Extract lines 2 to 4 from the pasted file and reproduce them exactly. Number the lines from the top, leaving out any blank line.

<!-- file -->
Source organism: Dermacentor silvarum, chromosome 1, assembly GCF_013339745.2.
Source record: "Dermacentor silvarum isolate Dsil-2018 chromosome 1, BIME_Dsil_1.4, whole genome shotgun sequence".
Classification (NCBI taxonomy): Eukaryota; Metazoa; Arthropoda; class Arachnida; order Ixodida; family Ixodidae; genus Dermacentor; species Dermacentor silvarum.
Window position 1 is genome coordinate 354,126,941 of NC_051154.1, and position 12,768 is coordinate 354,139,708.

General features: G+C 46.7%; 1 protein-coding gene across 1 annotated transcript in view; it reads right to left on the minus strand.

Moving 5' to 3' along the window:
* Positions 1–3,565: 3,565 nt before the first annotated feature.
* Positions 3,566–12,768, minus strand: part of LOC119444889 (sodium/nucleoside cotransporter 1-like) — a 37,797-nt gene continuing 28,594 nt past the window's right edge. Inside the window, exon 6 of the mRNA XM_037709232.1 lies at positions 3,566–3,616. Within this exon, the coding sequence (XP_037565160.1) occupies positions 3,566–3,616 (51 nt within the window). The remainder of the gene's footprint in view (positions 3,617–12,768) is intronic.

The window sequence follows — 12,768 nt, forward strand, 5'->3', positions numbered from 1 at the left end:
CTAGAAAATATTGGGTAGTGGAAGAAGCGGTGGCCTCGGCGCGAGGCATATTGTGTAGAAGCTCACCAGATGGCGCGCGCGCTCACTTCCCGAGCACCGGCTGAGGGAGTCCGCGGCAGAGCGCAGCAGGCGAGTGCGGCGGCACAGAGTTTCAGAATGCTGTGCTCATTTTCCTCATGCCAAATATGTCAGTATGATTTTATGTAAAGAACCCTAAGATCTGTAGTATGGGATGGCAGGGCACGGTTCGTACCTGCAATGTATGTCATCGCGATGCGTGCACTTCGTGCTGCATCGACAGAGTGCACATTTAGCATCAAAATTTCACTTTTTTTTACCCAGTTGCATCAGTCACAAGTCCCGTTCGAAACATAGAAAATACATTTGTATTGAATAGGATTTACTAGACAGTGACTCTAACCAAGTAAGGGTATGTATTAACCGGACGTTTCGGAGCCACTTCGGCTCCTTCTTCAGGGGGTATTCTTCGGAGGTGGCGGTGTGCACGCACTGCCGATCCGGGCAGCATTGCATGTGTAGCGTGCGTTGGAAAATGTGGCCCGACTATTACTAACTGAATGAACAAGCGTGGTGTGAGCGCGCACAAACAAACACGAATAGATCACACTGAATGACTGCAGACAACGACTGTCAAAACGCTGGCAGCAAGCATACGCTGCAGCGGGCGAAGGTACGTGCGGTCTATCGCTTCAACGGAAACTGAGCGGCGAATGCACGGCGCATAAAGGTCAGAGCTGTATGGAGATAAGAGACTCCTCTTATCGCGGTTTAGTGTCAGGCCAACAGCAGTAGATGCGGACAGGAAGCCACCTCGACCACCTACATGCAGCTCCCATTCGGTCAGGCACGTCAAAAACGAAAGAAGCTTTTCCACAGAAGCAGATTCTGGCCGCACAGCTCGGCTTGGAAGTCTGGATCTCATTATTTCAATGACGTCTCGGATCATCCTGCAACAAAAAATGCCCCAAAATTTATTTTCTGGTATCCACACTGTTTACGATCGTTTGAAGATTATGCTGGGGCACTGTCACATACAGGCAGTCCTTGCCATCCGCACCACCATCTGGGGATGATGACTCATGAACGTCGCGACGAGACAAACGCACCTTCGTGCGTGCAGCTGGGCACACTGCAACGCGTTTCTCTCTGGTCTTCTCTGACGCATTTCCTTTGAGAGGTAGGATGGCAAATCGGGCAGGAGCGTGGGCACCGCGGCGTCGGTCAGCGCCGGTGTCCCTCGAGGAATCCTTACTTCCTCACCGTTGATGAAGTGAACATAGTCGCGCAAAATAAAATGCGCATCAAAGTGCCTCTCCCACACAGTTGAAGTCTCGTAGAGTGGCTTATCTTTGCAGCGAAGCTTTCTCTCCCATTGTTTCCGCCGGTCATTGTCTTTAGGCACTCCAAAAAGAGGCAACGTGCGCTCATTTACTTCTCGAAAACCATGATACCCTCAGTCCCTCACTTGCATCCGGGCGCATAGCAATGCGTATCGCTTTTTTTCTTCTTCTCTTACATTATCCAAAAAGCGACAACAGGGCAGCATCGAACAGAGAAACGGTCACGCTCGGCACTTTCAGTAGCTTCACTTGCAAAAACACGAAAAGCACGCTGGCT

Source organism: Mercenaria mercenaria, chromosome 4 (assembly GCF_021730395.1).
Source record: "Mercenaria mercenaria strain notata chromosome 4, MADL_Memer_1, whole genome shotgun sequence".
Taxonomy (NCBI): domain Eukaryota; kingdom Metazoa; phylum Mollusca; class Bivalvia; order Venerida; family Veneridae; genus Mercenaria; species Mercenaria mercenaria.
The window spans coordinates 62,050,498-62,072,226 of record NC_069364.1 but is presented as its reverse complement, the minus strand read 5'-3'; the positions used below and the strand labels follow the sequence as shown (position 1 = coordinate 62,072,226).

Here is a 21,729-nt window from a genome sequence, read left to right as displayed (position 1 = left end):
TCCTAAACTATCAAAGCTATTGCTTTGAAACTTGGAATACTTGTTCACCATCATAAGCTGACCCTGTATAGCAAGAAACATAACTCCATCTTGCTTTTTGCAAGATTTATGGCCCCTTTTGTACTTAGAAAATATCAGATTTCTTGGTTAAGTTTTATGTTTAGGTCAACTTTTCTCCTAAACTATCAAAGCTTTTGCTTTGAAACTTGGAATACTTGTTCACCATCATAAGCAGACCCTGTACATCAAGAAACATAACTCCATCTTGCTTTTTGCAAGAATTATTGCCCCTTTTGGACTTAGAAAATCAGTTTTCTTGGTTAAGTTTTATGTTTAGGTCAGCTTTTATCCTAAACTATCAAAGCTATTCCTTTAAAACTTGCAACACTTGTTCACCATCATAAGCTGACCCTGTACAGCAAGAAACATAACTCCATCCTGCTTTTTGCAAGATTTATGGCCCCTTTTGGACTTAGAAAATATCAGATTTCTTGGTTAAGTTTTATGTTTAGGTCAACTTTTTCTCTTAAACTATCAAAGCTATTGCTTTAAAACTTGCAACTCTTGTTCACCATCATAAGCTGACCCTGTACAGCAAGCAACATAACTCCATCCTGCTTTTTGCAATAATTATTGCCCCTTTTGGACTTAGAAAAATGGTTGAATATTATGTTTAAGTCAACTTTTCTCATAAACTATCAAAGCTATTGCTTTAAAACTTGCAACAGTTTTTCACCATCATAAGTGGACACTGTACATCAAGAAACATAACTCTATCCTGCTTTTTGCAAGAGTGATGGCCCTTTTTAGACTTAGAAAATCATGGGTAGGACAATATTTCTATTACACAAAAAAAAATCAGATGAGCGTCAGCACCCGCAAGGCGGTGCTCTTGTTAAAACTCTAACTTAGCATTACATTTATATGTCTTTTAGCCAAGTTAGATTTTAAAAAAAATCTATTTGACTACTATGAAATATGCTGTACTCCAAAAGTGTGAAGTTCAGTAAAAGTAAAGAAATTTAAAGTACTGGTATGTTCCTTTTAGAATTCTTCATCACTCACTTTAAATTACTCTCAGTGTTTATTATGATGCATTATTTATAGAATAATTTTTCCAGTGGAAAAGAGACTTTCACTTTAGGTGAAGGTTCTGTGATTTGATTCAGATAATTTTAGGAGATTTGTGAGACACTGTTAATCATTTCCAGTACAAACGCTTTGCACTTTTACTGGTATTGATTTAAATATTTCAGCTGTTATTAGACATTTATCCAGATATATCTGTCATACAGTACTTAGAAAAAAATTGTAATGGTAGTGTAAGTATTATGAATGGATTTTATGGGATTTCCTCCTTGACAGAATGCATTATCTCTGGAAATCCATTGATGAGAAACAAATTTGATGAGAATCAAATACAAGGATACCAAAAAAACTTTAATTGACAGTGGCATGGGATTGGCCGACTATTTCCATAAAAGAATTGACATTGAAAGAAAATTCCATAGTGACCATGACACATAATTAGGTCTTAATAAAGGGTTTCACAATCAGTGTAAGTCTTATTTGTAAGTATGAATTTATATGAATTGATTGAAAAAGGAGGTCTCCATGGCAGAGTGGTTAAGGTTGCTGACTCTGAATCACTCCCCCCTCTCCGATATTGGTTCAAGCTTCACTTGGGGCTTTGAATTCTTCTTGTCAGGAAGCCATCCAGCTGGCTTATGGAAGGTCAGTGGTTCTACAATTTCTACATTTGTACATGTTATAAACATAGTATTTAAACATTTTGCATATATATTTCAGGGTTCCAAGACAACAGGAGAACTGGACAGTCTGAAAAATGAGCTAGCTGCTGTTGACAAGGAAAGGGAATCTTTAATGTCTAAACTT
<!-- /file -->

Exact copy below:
Source record: "Dermacentor silvarum isolate Dsil-2018 chromosome 1, BIME_Dsil_1.4, whole genome shotgun sequence".
Classification (NCBI taxonomy): Eukaryota; Metazoa; Arthropoda; class Arachnida; order Ixodida; family Ixodidae; genus Dermacentor; species Dermacentor silvarum.
Window position 1 is genome coordinate 354,126,941 of NC_051154.1, and position 12,768 is coordinate 354,139,708.